Last reviewed 29 March 2022

Hard on the heels of the Government’s White Paper on schools (see Schools White Paper promises opportunity for all), the Department for Education (DfE) has published a consultation on support for children and young people with special educational needs and disabilities (SEND).

Its Green Paper sets out a vision for a single, national SEND and alternative provision (AP) system that will introduce new standards in the quality of support given to children across education, health and care.

SEND Review: Right support; Right place; Right time is available here.

It explains that the Government commissioned the SEND Review in September 2019 as a response to the widespread recognition that the system was failing to deliver improved outcomes for children and young people, that parental and provider confidence was in decline and that despite substantial additional investment, the system had become financially unsustainable.

“As the Review progressed,” the Green Paper states, “it became clear that alternative provision is increasingly being used to supplement the SEND system; to provide SEN Support; as a temporary placement while children and young people wait for their Education, Health and Care Plan (EHCP) assessment; or because there is insufficient capacity in special schools.”

Key challenges

The Green Paper sets out three key challenges facing the SEND system.

  • Outcomes for children and young people with SEN or in alternative provision are poor.

  • Navigating the SEND system and alternative provision is not a positive experience for children, young people and their families.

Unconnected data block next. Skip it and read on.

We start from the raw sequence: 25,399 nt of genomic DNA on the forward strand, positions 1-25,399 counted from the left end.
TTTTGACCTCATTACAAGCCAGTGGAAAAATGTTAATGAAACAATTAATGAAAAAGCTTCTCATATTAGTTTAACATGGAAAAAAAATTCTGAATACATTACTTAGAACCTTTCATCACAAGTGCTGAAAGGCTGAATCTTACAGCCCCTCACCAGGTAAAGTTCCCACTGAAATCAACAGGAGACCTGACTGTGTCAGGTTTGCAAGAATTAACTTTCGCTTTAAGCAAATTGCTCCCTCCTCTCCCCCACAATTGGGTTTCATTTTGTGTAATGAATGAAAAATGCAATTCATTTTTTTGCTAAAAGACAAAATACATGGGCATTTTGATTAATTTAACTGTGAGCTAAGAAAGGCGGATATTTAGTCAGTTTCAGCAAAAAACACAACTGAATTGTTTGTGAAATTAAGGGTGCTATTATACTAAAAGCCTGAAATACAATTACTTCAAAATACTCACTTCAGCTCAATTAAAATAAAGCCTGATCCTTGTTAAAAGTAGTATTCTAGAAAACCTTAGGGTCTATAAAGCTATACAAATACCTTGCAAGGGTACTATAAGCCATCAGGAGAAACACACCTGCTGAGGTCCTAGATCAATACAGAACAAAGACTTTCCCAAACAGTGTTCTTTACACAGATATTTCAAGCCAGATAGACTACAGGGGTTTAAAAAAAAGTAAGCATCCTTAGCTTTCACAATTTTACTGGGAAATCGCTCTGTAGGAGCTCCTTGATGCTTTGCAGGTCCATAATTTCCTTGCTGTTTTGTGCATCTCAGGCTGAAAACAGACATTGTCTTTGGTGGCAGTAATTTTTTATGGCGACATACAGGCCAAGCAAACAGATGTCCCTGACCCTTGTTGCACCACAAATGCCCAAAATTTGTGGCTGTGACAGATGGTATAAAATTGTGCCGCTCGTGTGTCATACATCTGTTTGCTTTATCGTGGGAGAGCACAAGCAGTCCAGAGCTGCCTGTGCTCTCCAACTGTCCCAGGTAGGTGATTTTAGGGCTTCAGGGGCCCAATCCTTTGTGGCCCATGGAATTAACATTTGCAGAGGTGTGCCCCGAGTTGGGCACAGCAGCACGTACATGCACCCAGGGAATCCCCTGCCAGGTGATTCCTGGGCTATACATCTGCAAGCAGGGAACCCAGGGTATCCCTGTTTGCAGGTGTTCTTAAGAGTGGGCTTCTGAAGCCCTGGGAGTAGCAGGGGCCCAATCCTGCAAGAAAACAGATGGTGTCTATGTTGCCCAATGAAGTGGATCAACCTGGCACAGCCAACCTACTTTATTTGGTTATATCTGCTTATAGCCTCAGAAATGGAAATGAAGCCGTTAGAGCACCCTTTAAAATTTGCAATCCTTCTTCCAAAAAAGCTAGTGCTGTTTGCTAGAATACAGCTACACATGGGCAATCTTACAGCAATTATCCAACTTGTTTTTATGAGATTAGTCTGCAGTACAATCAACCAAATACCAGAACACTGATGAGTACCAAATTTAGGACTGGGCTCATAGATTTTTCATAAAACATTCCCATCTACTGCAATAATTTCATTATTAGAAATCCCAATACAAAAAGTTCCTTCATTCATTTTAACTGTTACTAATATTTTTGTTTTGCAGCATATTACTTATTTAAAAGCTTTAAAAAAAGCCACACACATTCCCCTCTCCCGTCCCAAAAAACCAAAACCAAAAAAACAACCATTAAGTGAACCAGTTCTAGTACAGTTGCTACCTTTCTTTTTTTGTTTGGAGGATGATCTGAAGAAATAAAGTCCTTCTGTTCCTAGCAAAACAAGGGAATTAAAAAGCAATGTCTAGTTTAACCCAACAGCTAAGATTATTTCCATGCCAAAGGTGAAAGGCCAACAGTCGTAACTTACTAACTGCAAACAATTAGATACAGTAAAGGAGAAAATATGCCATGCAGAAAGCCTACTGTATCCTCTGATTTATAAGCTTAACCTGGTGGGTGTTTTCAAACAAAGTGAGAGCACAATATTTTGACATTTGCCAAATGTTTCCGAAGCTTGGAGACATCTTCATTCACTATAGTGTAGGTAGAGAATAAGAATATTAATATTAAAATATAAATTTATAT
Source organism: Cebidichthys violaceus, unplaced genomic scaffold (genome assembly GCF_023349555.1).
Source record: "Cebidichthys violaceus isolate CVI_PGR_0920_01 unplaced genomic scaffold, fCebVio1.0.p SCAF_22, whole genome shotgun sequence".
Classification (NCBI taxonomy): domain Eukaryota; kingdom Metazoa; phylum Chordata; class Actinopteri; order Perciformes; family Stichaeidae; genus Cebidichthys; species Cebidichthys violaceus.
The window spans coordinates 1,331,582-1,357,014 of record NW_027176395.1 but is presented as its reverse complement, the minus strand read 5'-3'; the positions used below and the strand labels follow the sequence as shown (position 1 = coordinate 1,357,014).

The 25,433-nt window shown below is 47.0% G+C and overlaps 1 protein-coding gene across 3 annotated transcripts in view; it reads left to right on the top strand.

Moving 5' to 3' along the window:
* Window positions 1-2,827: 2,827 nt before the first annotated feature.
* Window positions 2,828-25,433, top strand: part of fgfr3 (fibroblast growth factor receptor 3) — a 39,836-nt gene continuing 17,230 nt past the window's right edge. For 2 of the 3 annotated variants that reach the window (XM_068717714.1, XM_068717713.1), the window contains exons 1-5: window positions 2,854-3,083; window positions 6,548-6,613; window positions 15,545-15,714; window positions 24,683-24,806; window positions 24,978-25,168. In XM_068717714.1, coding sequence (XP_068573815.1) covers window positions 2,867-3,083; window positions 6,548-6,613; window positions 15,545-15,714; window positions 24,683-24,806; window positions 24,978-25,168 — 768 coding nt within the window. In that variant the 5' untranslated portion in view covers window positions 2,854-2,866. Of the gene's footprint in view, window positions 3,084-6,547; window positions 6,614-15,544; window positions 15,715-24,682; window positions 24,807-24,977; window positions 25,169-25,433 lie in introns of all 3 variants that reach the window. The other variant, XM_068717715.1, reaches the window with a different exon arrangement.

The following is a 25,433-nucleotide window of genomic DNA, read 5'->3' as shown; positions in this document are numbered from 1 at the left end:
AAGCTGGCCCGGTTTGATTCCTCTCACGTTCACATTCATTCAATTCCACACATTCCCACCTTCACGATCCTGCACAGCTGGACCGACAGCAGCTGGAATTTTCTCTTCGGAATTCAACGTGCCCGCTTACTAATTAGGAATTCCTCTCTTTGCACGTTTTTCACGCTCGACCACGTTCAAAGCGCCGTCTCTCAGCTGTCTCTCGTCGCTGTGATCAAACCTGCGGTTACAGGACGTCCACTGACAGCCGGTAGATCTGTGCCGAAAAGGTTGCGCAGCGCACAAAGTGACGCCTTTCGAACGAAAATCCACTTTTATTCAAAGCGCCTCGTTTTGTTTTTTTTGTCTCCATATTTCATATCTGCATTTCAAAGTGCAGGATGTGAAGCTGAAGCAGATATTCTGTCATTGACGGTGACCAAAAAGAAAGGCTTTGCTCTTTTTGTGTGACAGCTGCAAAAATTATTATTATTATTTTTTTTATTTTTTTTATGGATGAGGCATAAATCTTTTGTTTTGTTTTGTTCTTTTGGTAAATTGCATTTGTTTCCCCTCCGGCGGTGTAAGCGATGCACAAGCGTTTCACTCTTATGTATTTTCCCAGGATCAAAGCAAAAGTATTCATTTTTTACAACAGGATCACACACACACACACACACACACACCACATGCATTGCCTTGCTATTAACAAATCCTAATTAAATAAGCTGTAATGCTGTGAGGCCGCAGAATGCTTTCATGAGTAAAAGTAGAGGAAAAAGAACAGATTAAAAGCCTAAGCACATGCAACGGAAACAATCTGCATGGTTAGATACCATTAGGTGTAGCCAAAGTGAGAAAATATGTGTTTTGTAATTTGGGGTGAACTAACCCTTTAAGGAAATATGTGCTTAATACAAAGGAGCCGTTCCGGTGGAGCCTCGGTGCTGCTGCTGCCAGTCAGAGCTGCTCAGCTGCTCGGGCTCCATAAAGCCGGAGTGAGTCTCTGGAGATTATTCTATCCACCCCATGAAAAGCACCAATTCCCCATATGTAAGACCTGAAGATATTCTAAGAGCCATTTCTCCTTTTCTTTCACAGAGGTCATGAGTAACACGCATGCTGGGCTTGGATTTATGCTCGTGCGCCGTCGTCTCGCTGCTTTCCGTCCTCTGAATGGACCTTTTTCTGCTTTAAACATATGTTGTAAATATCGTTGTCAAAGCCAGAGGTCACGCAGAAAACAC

• Despite unprecedented investment, the system is not delivering value for money for children, young people and families.

It then argues that “a vicious cycle of late intervention, low confidence and inefficient resource allocation is driving these challenges.”

Proposals

Detailed proposals in the Paper include:

  • setting new national standards across education, health and care to build on the foundations created through the Children and Families Act 2014

  • providing a simplified EHCP through digitising plans to make them more flexible, reducing bureaucracy and supporting parents to make informed choices via a list of appropriate placements tailored to their child’s needs

  • setting a new legal requirement for councils to introduce “local inclusion plans” that bring together early years, schools and post-16 education with health and care services

  • improving workforce training through the introduction of a new SENCo NPQ for school SENCos and increasing the number of staff with an accredited level 3 qualification in early years settings.

Chance to comment

The plans to reform the system will be open for a 13-week public consultation, “giving families frustrated by the existing, complicated and bureaucratic system of support the opportunity to shape how a new system will work in the future”.

Responses to the consultation, which can be found here, are required by 1 July 2021.